Mothers' Neural and Behavioral Responses to Their Infants' Distress Cues: The Role of Secure Base Script Knowledge.Psychol Sci. 2018 02; 29(2):242-253.PS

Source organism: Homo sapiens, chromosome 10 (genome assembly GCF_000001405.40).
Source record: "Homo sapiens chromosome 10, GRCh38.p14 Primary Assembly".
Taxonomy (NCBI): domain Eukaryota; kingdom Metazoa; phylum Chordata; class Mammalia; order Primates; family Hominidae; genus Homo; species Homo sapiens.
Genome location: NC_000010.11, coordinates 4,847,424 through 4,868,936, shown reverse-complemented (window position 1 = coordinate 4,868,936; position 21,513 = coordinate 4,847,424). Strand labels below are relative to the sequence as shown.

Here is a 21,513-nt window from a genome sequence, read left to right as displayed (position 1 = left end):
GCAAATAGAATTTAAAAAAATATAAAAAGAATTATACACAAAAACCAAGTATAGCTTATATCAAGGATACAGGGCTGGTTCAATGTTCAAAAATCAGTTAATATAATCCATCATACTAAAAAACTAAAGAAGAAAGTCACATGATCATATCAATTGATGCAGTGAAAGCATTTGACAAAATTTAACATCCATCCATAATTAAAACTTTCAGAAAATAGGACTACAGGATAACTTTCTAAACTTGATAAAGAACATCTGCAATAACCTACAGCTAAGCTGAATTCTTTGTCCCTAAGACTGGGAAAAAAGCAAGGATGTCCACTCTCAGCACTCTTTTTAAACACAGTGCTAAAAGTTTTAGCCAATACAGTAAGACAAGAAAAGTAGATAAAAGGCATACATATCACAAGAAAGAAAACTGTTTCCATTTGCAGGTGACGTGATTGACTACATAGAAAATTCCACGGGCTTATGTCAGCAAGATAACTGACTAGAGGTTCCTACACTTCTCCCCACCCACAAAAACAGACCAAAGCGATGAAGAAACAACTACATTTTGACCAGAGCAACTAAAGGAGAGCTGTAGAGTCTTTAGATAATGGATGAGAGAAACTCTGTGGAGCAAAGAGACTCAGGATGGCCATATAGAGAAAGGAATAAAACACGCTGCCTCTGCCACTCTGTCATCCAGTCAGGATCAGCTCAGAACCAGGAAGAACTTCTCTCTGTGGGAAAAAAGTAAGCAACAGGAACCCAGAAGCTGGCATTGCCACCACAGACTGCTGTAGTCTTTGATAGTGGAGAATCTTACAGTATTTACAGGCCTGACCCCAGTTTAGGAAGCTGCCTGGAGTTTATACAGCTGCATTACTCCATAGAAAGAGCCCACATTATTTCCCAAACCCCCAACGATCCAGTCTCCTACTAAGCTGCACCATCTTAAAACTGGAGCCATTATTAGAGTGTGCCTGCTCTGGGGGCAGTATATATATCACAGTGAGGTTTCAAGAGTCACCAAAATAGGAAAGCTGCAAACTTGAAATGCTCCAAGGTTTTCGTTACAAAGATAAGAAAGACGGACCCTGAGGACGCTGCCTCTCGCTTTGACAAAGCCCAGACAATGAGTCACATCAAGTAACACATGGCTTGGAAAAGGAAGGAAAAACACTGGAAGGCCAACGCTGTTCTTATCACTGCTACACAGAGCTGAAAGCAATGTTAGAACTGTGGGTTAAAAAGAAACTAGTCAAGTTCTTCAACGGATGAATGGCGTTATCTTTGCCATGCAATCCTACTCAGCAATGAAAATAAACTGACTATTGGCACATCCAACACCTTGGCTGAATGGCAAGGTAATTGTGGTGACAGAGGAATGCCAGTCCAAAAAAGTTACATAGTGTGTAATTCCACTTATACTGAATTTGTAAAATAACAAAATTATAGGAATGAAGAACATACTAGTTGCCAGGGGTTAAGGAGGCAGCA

This research examined mothers' secure base script knowledge-reflected in the ability to generate narratives in which attachment-relevant problems are recognized, competent help is offered, and problems are resolved-and its significance for early-stage processing of infants' distress cues, using event-related potentials in an emotion oddball task. Mothers with lower secure base script knowledge exhibited (a) a heightened P3b response-reflective of greater allocation of cognitive resources-to their infants' distressed (but not happy) target facial expressions; (b) a larger P3b response to their infants' distressed (compared with happy) target facial expressions, which is indicative of allocating disproportional attentional resources to processing their infants' distress; and (c) poorer accuracy in identifying their infants' distressed target facial expressions. Findings suggest that mothers' attachment-relevant biases in processing their infants' emotion cues are especially tied to infant distress and shed light on underlying mechanisms linking mothers' attachment representations with sensitive responding to infant distress.